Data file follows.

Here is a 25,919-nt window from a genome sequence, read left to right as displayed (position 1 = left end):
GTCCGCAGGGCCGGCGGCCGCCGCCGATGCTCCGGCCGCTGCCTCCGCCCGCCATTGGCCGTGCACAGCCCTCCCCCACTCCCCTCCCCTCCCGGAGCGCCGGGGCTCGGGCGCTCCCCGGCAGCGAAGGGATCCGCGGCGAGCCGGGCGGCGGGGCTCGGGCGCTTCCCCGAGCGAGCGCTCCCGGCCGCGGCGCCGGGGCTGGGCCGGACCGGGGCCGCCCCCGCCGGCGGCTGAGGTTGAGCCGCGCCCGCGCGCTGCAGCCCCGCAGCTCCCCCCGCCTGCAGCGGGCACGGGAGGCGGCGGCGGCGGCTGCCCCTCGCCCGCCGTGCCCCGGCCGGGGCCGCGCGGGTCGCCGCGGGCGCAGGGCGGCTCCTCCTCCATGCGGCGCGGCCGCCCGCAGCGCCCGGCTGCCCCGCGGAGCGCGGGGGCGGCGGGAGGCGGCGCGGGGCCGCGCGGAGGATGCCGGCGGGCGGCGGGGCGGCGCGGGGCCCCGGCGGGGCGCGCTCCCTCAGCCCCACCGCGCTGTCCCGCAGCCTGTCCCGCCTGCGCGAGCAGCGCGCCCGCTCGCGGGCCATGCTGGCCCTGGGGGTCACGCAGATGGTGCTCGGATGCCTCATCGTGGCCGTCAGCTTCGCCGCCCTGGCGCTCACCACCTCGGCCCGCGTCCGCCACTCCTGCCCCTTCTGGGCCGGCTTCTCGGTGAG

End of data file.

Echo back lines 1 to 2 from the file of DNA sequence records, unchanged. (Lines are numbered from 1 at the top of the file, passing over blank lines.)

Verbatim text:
Here is a 25,919-nt window from a genome sequence, read left to right as displayed (position 1 = left end):
GTCCGCAGGGCCGGCGGCCGCCGCCGATGCTCCGGCCGCTGCCTCCGCCCGCCATTGGCCGTGCACAGCCCTCCCCCACTCCCCTCCCCTCCCGGAGCGCCGGGGCTCGGGCGCTCCCCGGCAGCGAAGGGATCCGCGGCGAGCCGGGCGGCGGGGCTCGGGCGCTTCCCCGAGCGAGCGCTCCCGGCCGCGGCGCCGGGGCTGGGCCGGACCGGGGCCGCCCCCGCCGGCGGCTGAGGTTGAGCCGCGCCCGCGCGCTGCAGCCCCGCAGCTCCCCCCGCCTGCAGCGGGCACGGGAGGCGGCGGCGGCGGCTGCCCCTCGCCCGCCGTGCCCCGGCCGGGGCCGCGCGGGTCGCCGCGGGCGCAGGGCGGCTCCTCCTCCATGCGGCGCGGCCGCCCGCAGCGCCCGGCTGCCCCGCGGAGCGCGGGGGCGGCGGGAGGCGGCGCGGGGCCGCGCGGAGGATGCCGGCGGGCGGCGGGGCGGCGCGGGGCCCCGGCGGGGCGCGCTCCCTCAGCCCCACCGCGCTGTCCCGCAGCCTGTCCCGCCTGCGCGAGCAGCGCGCCCGCTCGCGGGCCATGCTGGCCCTGGGGGTCACGCAGATGGTGCTCGGATGCCTCATCGTGGCCGTCAGCTTCGCCGCCCTGGCGCTCACCACCTCGGCCCGCGTCCGCCACTCCTGCCCCTTCTGGGCCGGCTTCTCGGTGAG